Somaliland between clans and November elections
Hargeisa may not feel like a capital city in terms of grand or high-rise buildings, but it certainly sprawls over its highland valley – the homes of an estimated 760,000 people covering 75 square kilometres. Direct flights to and from Dubai, Addis and Nairobi enhance its image as a transnational centre. In any case, many would argue that Hargeisa should not qualify as anything more than a regional capital of the larger Somali republic.
A former British protectorate, Somaliland hastily joined with Somalia (then under Italian trusteeship) following Somalian independence in 1960. It broke away from Somalia in 1991 as the republic descended into chaos and civil conflict. Never formally recognized by any country or international organization, it appreciates a ‘special relationship’ with UK and EU donors, but maintains that international fixation on ‘sovereign borders’ has deprived it of the broader foreign investment and trade linkages it deserves.
Largely economically self-reliant, funds from the diaspora have invigorated the construction and real-estate industries, and along with Kuwaiti and Turkish charities have improved public services, colleges and hospitals in and around Hargeisa. However, the rest of the economy has seen less growth. The trade in qat (a mild narcotic) still comprises over 60 per cent of GDP, taxation of business is still less than it should be, and the formal unemployment rate for young people under 35 is 75 per cent . With few opportunities locally, many Somalilanders undertake tahrib, or illegal migration – with one of the highest rates of tahrib in the region.
Its relationship with Somalia remains acrimonious at best. Reconciliation talks collapsed in March 2015. Although they will likely resume under Somalia’s recently elected President Farmajo, prospects for reunification remain remote, especially as memories of union between 1960 and 1991 fade. Pending investment and political concessions from the Gulf states will embolden such hardline positions, as will ongoing insecurity in Somalia.
This is not to suggest that support for the national agenda is unanimous within Somaliland. Outside the Burco-Berbera-Hargeisa triangle, where the majority Isaaq clan dominates, there are secessionist movements, especially in the east; Khaatumo state has been pushing for independence from Somaliland since 2012. Armed resistance in this region, also disputed with the neighbouring regional state of Puntland, has sporadically turned into fierce military confrontation. In these areas, movement for foreign NGO/UN workers and media is prohibited; though even in Hargeisa foreigners are required to be escorted by government special protection units under strict curfew.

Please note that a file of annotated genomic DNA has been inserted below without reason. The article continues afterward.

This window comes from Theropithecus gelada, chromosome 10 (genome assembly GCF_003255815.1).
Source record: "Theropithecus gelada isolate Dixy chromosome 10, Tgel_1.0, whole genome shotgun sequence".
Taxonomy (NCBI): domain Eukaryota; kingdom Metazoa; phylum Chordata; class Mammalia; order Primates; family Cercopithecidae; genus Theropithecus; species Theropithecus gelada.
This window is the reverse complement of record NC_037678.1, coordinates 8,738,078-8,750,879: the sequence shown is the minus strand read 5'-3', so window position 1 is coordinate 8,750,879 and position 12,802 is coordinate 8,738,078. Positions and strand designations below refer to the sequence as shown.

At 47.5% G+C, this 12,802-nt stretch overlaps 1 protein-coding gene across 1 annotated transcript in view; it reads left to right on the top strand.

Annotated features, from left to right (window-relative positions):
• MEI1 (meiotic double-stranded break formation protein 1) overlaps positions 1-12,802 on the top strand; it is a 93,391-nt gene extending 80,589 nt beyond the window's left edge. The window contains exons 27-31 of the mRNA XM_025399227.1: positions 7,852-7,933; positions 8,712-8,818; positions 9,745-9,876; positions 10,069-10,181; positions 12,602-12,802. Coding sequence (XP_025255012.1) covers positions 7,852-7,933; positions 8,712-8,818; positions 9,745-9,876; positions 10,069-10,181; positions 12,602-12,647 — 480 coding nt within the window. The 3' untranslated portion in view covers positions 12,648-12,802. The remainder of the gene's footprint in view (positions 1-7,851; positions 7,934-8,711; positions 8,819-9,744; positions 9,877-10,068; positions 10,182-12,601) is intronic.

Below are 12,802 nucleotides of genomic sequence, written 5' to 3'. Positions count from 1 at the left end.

Thus, despite its ‘exceptional’ peace and stability, the reality is that Somaliland remains fragile. It too was formed through its own civil wars (from 1991-93), and while clan-based resolution of conflict brought a firm popular commitment to stability, it also slowed progress towards human and civil rights – restricting space for open dialogue and criticism of the staunchly nationalist government.
This will all be on display in the presidential elections due in November 2017. Political gatherings will be met with heavy-handed security from state-owned paramilitary groups; and the independence of civil society and media will be greatly restricted. While President Silanyo has stepped aside for liberation-era military commander, Musabixi Abdi – honouring a decade-old agreement – he and his close family have also shored up enough private contracts and government appointments to stymie any genuine transition.
The corruption and nepotism practised by the ruling Kulmiye party since 2010 will likely remain a mainstay, even if the opposition proves successful. Few domestic safeguards exist to ensure otherwise, as parliament has not seen elections since 2005, and the house of elders, Guurti, is still largely beholden to the executive.
All photos by Liba Taylor/Panos Pictures